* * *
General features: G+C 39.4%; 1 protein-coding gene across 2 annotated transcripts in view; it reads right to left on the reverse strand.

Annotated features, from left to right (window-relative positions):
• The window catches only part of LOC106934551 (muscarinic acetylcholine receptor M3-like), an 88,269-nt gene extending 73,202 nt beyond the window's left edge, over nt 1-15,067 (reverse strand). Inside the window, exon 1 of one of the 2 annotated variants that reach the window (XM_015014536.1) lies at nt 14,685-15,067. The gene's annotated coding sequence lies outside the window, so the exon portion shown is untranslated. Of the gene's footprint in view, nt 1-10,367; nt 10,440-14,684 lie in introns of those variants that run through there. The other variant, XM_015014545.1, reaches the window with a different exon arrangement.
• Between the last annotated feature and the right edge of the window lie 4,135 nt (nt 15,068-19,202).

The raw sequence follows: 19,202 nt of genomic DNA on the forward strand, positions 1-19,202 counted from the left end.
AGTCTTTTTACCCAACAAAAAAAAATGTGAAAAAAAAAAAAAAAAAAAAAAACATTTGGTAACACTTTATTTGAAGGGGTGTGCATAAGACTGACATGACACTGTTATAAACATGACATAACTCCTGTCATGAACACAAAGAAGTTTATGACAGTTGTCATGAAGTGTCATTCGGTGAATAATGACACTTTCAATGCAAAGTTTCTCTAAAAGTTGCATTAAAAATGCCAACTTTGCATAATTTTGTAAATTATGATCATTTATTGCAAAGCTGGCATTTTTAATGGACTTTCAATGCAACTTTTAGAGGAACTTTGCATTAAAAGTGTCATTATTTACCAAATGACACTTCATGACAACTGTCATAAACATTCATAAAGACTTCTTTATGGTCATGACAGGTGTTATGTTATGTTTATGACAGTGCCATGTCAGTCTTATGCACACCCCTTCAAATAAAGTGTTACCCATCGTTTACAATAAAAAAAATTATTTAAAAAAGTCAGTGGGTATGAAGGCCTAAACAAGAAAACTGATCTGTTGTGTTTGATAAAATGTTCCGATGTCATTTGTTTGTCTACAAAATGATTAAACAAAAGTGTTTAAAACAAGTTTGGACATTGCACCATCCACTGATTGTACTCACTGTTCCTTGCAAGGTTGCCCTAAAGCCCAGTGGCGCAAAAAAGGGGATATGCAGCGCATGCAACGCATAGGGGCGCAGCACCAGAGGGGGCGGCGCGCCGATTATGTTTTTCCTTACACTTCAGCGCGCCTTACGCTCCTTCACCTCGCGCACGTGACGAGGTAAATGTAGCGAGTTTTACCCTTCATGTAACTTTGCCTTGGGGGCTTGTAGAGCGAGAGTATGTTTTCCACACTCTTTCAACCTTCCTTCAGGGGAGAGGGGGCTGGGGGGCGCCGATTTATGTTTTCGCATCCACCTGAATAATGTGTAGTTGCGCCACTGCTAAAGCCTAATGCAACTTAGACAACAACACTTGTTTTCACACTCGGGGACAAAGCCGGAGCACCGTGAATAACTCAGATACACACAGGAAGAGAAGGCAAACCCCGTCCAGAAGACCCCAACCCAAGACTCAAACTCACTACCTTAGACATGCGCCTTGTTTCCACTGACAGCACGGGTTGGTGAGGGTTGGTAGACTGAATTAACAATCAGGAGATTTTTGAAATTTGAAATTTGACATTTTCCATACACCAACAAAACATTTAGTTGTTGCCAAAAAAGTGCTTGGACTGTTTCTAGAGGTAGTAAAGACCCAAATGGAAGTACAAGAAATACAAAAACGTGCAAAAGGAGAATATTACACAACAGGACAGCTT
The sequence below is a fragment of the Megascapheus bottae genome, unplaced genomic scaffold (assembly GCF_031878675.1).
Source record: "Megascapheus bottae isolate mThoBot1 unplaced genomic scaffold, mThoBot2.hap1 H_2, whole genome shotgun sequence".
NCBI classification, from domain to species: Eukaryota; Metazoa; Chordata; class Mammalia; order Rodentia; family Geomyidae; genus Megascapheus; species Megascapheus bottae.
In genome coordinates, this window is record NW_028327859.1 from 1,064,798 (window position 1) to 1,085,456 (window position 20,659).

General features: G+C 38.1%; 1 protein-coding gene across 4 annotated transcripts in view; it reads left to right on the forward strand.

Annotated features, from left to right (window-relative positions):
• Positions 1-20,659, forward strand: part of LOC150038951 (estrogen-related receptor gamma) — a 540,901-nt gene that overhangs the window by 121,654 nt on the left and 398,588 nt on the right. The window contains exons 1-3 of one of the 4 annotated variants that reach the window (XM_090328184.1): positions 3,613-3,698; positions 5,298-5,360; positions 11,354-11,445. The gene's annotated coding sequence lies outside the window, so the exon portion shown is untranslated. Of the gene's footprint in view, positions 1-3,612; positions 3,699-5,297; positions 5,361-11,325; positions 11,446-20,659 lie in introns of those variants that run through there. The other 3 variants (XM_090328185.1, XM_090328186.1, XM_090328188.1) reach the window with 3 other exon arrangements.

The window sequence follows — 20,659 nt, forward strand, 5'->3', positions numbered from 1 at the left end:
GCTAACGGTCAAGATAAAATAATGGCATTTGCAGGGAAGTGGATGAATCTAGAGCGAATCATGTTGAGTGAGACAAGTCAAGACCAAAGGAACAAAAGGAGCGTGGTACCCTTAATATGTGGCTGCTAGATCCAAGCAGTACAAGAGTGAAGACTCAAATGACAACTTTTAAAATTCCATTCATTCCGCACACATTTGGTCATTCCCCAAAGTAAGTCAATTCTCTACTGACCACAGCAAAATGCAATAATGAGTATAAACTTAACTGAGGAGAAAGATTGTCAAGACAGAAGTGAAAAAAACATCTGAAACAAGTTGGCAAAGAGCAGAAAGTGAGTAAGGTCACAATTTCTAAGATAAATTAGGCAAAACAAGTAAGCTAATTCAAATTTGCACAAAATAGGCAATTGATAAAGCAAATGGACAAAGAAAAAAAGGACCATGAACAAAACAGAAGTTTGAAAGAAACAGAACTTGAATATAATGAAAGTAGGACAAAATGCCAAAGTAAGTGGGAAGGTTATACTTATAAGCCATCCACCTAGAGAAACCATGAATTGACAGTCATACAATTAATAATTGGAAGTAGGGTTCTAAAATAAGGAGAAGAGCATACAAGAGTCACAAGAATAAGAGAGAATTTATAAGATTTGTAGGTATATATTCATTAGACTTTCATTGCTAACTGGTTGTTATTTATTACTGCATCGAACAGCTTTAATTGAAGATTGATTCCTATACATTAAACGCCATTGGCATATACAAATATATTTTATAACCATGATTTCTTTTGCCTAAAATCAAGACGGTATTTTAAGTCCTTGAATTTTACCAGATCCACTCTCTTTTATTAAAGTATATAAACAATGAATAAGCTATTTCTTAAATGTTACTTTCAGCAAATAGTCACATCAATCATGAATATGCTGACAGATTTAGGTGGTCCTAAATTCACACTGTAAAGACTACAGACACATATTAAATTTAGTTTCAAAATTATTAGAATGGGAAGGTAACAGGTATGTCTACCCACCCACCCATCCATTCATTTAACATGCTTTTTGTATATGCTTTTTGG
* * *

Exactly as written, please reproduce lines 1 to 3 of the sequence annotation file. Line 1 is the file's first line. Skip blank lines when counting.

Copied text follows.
General features: G+C 39.4%; 1 protein-coding gene across 2 annotated transcripts in view; it reads right to left on the reverse strand.

Annotated features, from left to right (window-relative positions):
• The window catches only part of LOC106934551 (muscarinic acetylcholine receptor M3-like), an 88,269-nt gene extending 73,202 nt beyond the window's left edge, over nt 1-15,067 (reverse strand). Inside the window, exon 1 of one of the 2 annotated variants that reach the window (XM_015014536.1) lies at nt 14,685-15,067. The gene's annotated coding sequence lies outside the window, so the exon portion shown is untranslated. Of the gene's footprint in view, nt 1-10,367; nt 10,440-14,684 lie in introns of those variants that run through there. The other variant, XM_015014545.1, reaches the window with a different exon arrangement.